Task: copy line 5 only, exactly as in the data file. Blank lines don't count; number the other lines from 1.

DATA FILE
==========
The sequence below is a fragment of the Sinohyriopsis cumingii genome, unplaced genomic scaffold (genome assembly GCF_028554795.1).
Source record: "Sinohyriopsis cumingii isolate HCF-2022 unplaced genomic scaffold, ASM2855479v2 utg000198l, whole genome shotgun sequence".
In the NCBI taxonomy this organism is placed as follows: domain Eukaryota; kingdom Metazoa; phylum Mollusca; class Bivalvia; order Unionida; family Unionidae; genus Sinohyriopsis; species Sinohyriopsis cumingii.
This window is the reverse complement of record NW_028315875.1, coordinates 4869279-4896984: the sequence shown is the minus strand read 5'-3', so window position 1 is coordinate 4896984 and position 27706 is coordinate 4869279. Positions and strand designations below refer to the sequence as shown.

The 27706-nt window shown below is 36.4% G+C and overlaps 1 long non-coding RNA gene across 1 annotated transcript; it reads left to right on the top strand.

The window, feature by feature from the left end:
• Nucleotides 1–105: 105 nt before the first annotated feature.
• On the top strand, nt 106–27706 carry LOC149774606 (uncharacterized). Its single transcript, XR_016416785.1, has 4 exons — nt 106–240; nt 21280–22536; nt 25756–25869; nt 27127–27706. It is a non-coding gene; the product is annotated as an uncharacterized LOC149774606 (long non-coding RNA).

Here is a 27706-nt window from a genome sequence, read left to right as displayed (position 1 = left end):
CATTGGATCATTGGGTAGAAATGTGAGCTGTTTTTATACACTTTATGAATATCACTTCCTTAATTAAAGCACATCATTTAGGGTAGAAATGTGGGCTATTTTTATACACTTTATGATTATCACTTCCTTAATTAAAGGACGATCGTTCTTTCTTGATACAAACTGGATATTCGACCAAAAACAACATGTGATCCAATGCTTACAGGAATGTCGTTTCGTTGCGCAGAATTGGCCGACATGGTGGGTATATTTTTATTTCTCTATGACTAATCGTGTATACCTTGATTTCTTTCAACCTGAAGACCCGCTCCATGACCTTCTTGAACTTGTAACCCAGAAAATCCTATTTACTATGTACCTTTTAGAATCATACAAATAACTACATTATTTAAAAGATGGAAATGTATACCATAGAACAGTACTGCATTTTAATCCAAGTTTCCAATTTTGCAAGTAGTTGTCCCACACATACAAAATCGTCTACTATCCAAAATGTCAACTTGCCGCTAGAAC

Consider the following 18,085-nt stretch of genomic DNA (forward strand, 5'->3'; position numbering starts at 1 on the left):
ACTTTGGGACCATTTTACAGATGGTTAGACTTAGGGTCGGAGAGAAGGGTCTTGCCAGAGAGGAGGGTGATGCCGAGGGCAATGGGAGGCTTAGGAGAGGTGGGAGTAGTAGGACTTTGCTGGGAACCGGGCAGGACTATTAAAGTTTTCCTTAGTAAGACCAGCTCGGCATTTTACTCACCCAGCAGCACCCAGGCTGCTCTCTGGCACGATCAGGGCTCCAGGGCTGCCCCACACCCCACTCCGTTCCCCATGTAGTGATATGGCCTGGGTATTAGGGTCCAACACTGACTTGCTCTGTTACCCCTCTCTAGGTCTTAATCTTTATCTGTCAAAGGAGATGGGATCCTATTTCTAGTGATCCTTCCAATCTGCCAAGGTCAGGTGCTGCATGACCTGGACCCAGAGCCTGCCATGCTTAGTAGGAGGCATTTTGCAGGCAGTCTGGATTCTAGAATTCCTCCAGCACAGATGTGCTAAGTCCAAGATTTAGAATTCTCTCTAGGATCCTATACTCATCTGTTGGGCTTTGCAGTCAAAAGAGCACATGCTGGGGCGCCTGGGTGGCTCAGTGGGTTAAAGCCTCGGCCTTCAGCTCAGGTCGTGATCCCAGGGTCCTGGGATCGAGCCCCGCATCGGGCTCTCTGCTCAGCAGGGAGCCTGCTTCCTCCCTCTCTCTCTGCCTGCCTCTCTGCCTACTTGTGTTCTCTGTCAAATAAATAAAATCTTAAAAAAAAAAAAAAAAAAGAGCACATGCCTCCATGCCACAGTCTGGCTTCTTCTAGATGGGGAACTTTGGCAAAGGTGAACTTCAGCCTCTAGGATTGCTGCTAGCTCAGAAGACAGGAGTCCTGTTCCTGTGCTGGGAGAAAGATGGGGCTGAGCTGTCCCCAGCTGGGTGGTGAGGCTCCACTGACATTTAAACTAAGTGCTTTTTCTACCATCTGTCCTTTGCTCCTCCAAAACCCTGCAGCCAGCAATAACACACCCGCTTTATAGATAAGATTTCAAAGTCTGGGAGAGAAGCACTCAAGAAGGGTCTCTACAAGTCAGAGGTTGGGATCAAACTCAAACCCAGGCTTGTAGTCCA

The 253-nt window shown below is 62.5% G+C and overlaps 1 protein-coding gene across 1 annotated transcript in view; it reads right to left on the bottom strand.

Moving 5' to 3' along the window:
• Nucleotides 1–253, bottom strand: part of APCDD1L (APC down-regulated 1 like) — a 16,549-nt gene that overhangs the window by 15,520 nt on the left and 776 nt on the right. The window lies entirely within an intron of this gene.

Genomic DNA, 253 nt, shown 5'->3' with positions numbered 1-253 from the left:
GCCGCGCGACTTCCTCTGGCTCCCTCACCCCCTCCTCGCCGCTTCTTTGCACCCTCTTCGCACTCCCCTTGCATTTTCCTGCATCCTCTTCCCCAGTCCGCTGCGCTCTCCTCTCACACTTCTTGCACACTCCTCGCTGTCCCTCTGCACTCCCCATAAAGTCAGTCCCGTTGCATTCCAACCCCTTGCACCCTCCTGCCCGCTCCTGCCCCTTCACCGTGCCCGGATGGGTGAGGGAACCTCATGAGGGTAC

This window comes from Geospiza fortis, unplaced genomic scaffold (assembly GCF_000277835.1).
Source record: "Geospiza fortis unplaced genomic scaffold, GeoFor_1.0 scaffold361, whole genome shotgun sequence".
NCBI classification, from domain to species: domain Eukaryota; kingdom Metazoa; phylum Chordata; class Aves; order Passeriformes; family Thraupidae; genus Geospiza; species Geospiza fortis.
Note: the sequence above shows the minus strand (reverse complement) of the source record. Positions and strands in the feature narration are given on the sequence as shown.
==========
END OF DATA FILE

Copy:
The 27706-nt window shown below is 36.4% G+C and overlaps 1 long non-coding RNA gene across 1 annotated transcript; it reads left to right on the top strand.